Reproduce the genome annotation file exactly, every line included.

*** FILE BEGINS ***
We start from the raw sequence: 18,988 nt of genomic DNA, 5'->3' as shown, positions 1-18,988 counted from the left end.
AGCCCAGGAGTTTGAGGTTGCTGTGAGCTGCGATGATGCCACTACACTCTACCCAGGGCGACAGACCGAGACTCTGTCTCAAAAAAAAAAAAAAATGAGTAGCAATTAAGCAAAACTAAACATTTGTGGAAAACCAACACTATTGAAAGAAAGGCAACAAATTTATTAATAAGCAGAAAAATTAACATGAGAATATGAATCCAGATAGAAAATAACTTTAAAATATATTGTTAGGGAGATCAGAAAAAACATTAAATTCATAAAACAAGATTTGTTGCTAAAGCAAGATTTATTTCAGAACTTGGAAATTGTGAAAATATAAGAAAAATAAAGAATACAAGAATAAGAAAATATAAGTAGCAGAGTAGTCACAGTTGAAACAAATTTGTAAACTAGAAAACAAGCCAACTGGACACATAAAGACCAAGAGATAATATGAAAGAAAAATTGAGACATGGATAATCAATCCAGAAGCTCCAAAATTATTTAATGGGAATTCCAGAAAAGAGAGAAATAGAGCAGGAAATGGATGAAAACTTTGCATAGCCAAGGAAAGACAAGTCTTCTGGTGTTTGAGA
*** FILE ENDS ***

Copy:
We start from the raw sequence: 18,988 nt of genomic DNA, 5'->3' as shown, positions 1-18,988 counted from the left end.
AGCCCAGGAGTTTGAGGTTGCTGTGAGCTGCGATGATGCCACTACACTCTACCCAGGGCGACAGACCGAGACTCTGTCTCAAAAAAAAAAAAAAATGAGTAGCAATTAAGCAAAACTAAACATTTGTGGAAAACCAACACTATTGAAAGAAAGGCAACAAATTTATTAATAAGCAGAAAAATTAACATGAGAATATGAATCCAGATAGAAAATAACTTTAAAATATATTGTTAGGGAGATCAGAAAAAACATTAAATTCATAAAACAAGATTTGTTGCTAAAGCAAGATTTATTTCAGAACTTGGAAATTGTGAAAATATAAGAAAAATAAAGAATACAAGAATAAGAAAATATAAGTAGCAGAGTAGTCACAGTTGAAACAAATTTGTAAACTAGAAAACAAGCCAACTGGACACATAAAGACCAAGAGATAATATGAAAGAAAAATTGAGACATGGATAATCAATCCAGAAGCTCCAAAATTATTTAATGGGAATTCCAGAAAAGAGAGAAATAGAGCAGGAAATGGATGAAAACTTTGCATAGCCAAGGAAAGACAAGTCTTCTGGTGTTTGAGA